Please join us this Sunday, 11am at Kidd Springs Rec Center, as we talk about our hopes for our new church home, our hopes for who we become in that space, our hopes for bringing God into the world.  Have a Happy Thanksgiving!

Grace & Peace,
Scott

Looking for Love

// December 20th, 2013 // No Comments » // Church in The Cliff

What happens when life doesn’t sync up with the seasons? When our world seems filled with joyful laughter and shiny things, and we just don’t feel shiny? Is it possible that the holy can be found both within the holiday mirth, and also within struggle?

We are nearing the final week of Advent. Advent is a season of longing, of anticipation. It is my favorite liturgical season, perhaps because it helps me dream of a world where, as Julian of Norwich said, “all shall be well, and all shall be well, and all manner of thing shall be well.”

Sometimes, though, life gets in the way of Advent. These past few weeks I’ve had a pet die and two dear friends become gravely ill. I know some of you have been sick or struggling to figure out work, relationships, and general life stuff. Sometimes when we’re trying to wrap our heads around the present, it’s hard to anticipate a world where Love is the center of life. Longing for transformation gets lost in surviving the worries of now.

One of our biblical stories this week is Joseph’s dream (Matthew 1.18-25). Joseph, being a stand-up guy for his era, plans to “dismiss” his betrothed, the pregnant Mary. He plans to do this quietly, to avoid shaming her and still maintain his honor, since he’s not sure who the father of her baby is. After he makes up his mind, he goes to sleep, and has a dream. An angel appears, telling him not to fear public disgrace, because the child Mary carries will save his people. This story isn’t really about a virgin birth or sexuality, but about God’s communication with Joseph, and the presence of the holy in a human baby. For some wild reason, Joseph pays attention to this dream, and marries Mary – a risky response not anticipated by cultural standards of normalcy. It’s a shining moment where love and courage win – Joseph’s response makes way for the holy in our world.

This week of Advent, we meditate on Love. We remember that Emmanuel means “God with us” – in the midst of life, wherever we are. Love with us, in the midst of sickness. Love with us, in the midst of grief. Love with us, in the midst of tangled relationships. Love with us, in loneliness. Love with us, too, in all that is joyful and good and beautiful, lest we forget that our world is always charged with these things. Wherever we are this Advent, I wonder – how can we tune ourselves to the Holy in our midst? And how might we be changed if this happens?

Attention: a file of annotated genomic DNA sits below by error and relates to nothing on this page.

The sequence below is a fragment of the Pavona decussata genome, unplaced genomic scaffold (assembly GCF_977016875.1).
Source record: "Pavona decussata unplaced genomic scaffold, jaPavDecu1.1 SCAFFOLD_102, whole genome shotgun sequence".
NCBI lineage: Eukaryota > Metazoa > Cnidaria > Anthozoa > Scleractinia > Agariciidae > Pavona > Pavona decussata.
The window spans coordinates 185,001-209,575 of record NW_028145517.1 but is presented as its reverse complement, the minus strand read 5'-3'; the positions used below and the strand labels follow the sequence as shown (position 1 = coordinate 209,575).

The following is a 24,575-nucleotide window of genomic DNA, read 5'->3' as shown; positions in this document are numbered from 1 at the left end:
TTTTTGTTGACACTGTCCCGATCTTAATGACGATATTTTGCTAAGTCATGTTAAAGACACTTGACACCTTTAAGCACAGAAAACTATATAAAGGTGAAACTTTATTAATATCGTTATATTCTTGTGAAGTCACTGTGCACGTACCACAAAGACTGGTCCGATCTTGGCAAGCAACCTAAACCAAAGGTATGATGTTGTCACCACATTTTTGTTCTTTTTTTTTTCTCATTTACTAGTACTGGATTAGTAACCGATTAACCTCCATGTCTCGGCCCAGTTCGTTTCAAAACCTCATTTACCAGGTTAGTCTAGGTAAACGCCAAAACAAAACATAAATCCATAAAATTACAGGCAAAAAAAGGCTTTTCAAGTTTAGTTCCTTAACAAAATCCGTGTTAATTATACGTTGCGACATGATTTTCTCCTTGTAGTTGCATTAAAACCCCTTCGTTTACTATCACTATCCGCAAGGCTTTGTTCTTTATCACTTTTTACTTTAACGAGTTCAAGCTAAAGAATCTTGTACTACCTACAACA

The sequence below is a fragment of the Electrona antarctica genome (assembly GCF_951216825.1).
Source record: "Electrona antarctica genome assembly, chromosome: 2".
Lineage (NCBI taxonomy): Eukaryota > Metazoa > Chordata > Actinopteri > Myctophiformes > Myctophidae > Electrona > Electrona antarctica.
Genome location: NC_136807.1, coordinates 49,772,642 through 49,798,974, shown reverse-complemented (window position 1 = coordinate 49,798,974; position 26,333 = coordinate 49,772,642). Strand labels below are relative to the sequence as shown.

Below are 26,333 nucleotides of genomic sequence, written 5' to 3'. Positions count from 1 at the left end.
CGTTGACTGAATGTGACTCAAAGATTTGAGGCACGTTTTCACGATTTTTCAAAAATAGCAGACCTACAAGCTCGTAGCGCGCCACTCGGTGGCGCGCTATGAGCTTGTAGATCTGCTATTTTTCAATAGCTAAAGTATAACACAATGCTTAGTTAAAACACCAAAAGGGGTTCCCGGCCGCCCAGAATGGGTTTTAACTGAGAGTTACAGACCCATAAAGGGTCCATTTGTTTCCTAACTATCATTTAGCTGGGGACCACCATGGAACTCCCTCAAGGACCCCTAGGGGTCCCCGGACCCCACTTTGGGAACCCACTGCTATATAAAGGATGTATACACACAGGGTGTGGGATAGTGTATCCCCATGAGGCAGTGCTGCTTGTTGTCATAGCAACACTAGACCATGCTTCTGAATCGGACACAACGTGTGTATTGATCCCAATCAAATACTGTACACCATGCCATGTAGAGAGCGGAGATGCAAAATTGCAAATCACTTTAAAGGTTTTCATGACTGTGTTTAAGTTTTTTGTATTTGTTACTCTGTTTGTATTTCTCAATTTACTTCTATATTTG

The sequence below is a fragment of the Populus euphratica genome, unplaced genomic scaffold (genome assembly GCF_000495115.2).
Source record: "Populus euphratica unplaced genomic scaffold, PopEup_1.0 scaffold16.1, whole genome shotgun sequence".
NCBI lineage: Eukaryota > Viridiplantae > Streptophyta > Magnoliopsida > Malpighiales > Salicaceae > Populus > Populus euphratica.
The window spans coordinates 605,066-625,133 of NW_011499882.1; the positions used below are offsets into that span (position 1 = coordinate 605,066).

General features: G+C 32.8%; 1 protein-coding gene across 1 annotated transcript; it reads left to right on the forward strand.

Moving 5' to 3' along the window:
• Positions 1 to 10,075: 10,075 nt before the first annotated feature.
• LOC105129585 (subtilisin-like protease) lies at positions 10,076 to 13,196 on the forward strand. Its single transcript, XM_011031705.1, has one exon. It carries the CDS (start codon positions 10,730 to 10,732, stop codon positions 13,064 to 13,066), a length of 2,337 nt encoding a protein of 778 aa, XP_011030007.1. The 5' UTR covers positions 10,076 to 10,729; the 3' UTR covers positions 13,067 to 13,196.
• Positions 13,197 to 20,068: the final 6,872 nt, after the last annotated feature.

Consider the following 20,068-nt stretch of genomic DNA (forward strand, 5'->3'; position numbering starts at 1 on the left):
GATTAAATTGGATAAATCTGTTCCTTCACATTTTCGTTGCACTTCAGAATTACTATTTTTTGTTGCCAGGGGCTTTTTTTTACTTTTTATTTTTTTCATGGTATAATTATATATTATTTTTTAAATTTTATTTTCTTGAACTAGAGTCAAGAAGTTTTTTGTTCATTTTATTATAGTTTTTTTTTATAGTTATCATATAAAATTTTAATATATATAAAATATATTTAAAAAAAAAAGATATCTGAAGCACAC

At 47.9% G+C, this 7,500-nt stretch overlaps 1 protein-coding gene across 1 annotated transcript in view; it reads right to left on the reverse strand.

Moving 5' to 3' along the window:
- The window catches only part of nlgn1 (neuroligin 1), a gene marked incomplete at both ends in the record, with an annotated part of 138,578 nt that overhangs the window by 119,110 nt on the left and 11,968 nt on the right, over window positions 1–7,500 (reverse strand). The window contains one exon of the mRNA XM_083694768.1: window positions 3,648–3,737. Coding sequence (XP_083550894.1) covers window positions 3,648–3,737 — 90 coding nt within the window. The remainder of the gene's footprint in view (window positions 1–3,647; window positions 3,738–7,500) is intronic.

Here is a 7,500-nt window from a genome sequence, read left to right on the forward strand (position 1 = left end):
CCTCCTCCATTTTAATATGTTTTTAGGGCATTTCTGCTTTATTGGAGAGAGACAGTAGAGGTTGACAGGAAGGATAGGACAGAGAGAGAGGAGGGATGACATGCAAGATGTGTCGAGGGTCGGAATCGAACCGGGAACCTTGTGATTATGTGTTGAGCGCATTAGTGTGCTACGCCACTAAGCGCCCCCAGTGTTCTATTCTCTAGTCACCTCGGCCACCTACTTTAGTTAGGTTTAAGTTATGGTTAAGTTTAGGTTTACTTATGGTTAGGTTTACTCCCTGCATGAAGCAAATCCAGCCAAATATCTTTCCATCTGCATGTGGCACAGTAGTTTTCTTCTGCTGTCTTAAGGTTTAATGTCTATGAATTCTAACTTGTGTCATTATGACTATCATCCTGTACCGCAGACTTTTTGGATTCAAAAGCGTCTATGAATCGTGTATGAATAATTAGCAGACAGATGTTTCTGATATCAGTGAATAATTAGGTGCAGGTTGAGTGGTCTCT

Join us Sunday morning, 11am, at Kidd Springs Rec Center, and connect with our face-to-face community as we work out what it means to live in Love together. Join us Sunday night, as well, for our early celebration of Christmas Eve hosted by the Shirley’s. There will be Jesus stories and candles and singing and friends. Food, too, if I heard the rumors correctly, so please join us at 6pm Sunday evening, 221 S. Edgefield.

With Advent Longing,
Genny

Advent: Lighting the Candle of Hope

// December 1st, 2013 // No Comments » // Church in The Cliff

Welcome to Advent! The first breath of the new church year is about to be drawn. Once more, we’ve circled around to the season of mystery, into “the close and holy darkness,” as the poet Dylan Thomas put it.

Advent is laden with expectation, pregnant with strange good news, and lit by archetypal symbols. I loved this season during my growing up years – though in my not-particularly-liturgical home, we just called it Christmas time. Special food, special songs, pretty things that came out only during this special season – it felt magical, like I was part of a story of great importance.  As I became a grown person, I learned about the distinction that followers of the Christian tradition make between “ordinary” time and the seasons that are laden with signs of the sacred.  In the Greek, a distinction is made between chronos, or “clock time,” and kairos – sacred time, time that is heavy-laden with meaning.

We are entering a season of wild kairos. In the rhythms of life, certain seasons help us remember the holiness of every moment and serve as guideposts – identity markers that help us recall ourselves and begin again towards how we want to live and who we long to be.  This week, we light the first candle of Advent – the flickering flame of Hope.

Join us as we take the first breaths of Advent together. We’ll make some symbols of hope & expectancy to take with us on our journey through the next few weeks, and we will talk through the two faces of hope: judgment and expectancy. Please celebrate with us tomorrow, 11am at Kidd Springs Rec Center.

With Hope,
Genny

Advent Programs

// January 8th, 2013 // No Comments » // Church in The Cliff

Got a little behind in the end-of-school/Christmas rush.  Ready to get back to my normal level of disorganization.

Advent Week 1

Advent Week 2

Advent Week 3

Advent Week 4

Christmas Eve

Advent: Love All

// December 22nd, 2012 // No Comments » // Church in The Cliff

Advent is a time of waiting, no time more so than the final Sunday of Advent when we can finally see the light on the horizon.  And no year in my admittedly short memory of Advent seems like so painful a wait, so desperate a time to be on the threshold of a new year.  I wonder what will be different on the other side of the horizon.

The truth is, we will never know.  The horizon lies ever in the distance, the thing to which we move, but never reach.  Like every year, Jesus will be born; Jesus will die and rise again; Jesus will ascend and return in judgment.  We will mark all of it with laughter and tears, healing and heartbreak.  And then we’ll do it again.

The truth is, we are always waiting.  Waiting for justice.  Waiting for love.  Waiting for peace.  Waiting for God to come into the world.